‘Sunship’ – a tribute to John Coltrane – is equally careful, with Strelitz’s aching melody following the phrasing in Berold’s poem closely; although I feel that at times Strelitz’s predilection for the blues vocable (the ‘mmm-ing’ and ‘oh-ing) gets in the way of the poem – I wanted to hear it more starkly, the lines more alone.

In counterpoint to Mealor’s composition, Rampolokeng and Ibrahim work organically with different forms – reggae/funk, and jazz – with freer, and ultimately more complex phrasing, but to a different purpose.

These sorts of collaborations (let’s call the use of a poem such as Jonker’s a form of collaboration between the musician and the poet’s work) shift audiences and introduce new ‘readers’ to poems – and maybe the other way around too. It’s a way to wrest us out of our cultural echo chambers. I hadn’t read Christopher Hope’s poem, and didn’t know David Kramer had sung it, and haven’t read much of David Chislett’s stuff. Shannon Hope’s ‘Daylight’ (Chislett) is beautiful and moving, drawing effectively on the universal resonance of its refrain of love and loss: “My love was never going to be enough/in daylight”. Matthew Van der Want’s interpretation of Chislett’s poem ‘For You Or Someone Like You’ closely maps his own concerns in his song-writing, refracting interpersonal exchanges and situations through his complex and layered mix of tracks, effects and rhythms. I also hadn’t heard Edi Niederlander’s electric, energetic version of ‘Come Wi Goh Dung Deh’, which sent me back to listen to Linton Kwesi Johnson’s dub original.

The list could be expanded. There must be traditional oral poetry in indigenous languages set to music. I’d be surprised if someone like Miriam Makeba hadn’t done this. Johnny Clegg drew on the izibongo tradition and rituals in his music. There’s definitely more that’s gone on in the performance poetry or hip-hop – but you need to be immersed in the scene to know where to find it. I also thought of Maskandi, which the poet Mxolisi Nyezwa is currently exploring as a way to reinvigorate the isiXhosa poetry tradition. But that moves quite quickly out of the more straightforward ‘poem to music’ frame that Houston-Lock and Drewett are using.

As it is, the list is exciting – and I really enjoyed listening to these tracks. That they have taken the time to put this selection together is another selfless act of informal archival work that is the hallmark of their podcast series – a curation and reframing of cultural production in a new and simultaneously historical light. It is exactly how cultures flourish, and, although probably less acknowledged, is no different to the important work being done by institutions such as the Amazwi South African Museum of Literature in Makhanda. It deepens us, and reminds us of the possibilities that are right in front of us.

  1. The BeatMzwakhe Mbuli (Mzwakhe Mbuli)
  2. Toilet PoemKoos Kombuis (Andre Le Toit)
  3. In DetentionKoos (Chris van Wyk)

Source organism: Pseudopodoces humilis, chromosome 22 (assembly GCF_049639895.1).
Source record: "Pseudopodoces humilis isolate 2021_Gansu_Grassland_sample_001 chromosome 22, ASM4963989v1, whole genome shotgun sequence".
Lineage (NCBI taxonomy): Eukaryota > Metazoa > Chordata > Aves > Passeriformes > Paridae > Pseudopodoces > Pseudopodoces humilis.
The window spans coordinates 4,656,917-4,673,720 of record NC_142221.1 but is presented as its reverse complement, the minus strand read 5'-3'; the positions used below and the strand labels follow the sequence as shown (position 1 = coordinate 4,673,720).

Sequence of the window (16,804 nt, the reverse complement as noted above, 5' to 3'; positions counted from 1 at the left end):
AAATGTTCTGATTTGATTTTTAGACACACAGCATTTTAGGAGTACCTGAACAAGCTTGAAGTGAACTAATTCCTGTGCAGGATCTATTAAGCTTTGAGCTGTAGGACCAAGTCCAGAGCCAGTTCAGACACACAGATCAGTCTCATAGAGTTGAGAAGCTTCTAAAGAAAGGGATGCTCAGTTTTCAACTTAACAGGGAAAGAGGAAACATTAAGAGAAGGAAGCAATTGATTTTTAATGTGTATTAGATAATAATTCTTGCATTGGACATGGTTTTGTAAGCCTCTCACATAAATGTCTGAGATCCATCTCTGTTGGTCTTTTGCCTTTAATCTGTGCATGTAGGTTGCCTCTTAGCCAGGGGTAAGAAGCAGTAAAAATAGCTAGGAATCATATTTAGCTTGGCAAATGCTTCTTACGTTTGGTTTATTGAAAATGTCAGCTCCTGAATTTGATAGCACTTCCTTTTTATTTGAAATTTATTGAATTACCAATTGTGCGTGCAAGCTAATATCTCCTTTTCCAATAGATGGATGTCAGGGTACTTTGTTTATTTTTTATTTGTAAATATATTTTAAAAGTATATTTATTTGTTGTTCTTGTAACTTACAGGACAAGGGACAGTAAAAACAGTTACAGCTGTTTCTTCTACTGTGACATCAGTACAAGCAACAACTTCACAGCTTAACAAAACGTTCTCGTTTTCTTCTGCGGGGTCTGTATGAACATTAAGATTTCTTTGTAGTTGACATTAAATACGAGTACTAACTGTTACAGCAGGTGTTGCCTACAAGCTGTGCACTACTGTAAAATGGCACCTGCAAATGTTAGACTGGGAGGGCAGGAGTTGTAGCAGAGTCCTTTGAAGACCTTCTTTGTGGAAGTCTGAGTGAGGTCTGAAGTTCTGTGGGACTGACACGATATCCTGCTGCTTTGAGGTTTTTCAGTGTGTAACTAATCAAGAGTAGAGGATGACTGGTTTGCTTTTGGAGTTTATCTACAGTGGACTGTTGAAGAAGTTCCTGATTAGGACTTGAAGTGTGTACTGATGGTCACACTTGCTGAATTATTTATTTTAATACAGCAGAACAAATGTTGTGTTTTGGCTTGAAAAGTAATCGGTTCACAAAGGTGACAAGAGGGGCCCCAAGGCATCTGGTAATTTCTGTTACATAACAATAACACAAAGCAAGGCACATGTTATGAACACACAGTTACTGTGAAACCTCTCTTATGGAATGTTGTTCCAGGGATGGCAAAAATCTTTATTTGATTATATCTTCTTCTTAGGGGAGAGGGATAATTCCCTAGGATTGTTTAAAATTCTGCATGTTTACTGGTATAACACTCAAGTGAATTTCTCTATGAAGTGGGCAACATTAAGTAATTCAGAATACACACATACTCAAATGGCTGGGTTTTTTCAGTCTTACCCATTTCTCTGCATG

4. When I Am Among The Trees – Lucy Kruger & The Lost Boys (Mary Oliver)
  5. Come Wi Goh Dung DehEdi Niederlander (Linton Kwesi Johnson)
  6. Kobus Le Grange MaraisDavid Kramer (Christopher Hope)
  7. Die Dans Van Die Reen – Laurinda Hofmeyr (Eugene Marias)
  8. The Desk – Lesego Rampolokeng & the Kalahari Surfers (Lesego Rampolokeng)
  9. Sunship – Larry Strelitz (Robert Berold)
  10. Drawing -The Sighs of Monsters (Ingrid Jonker)
  11. Vyf Lewens – Chris Chamelion (Ingrid Jonker)
  12. Daylight – Shannon Hope (David Chislett)
  13. For Your Or Someone Like You – Matthew van der Want (David Chislett)
  14. Beautiful In Beaufort Wes – Gert Vlok Nel (Gert Vlok Nel)
  15. Invictus – Paul Mealor (William Ernest Henley)
  16. Jy Gee Geboorte Ann Jou Asem – Breyten Breytenbach (Breyten Breytenbach)
  17. The Last Days of Beautiful – Buckfever Underground (Toast Coetzer)
  18. Knysna BlueAbdullah Ibrahim (Abdullah Ibrahim)
  19. December Poems – Guy Buttery (Instrumental)

Alan Finlay is a South African poet who lives in Argentina. He has published several collections of poetry, most recently ‘That kind of door’ (2017, Deep South Publishing), and ‘The cactus of a bright sky’ (2021, Dye Hard Press). He has  founded and edited poetry journals, and co-edited selections of South African poetry and prose. He works on internet and media rights, and part-time at the Wits Centre for Journalism in Johannesburg.

Music from Makhanda

Many a poet, writer, journo, musician, dancer, artist, and even person on the street, has experienced the sort of creative inspiration in Makhanda (and also when it was Grahamstown) which only ever comes to one at the centre of the creative universe. This mixtape celebrates why we think Makhanda is the centre of the South African popular music universe. Given the size of the town it is staggering to hear how much good music has been made by people from here, or who have at the very least stopped in Grahamstown and Makhanda as part of their life’s journey.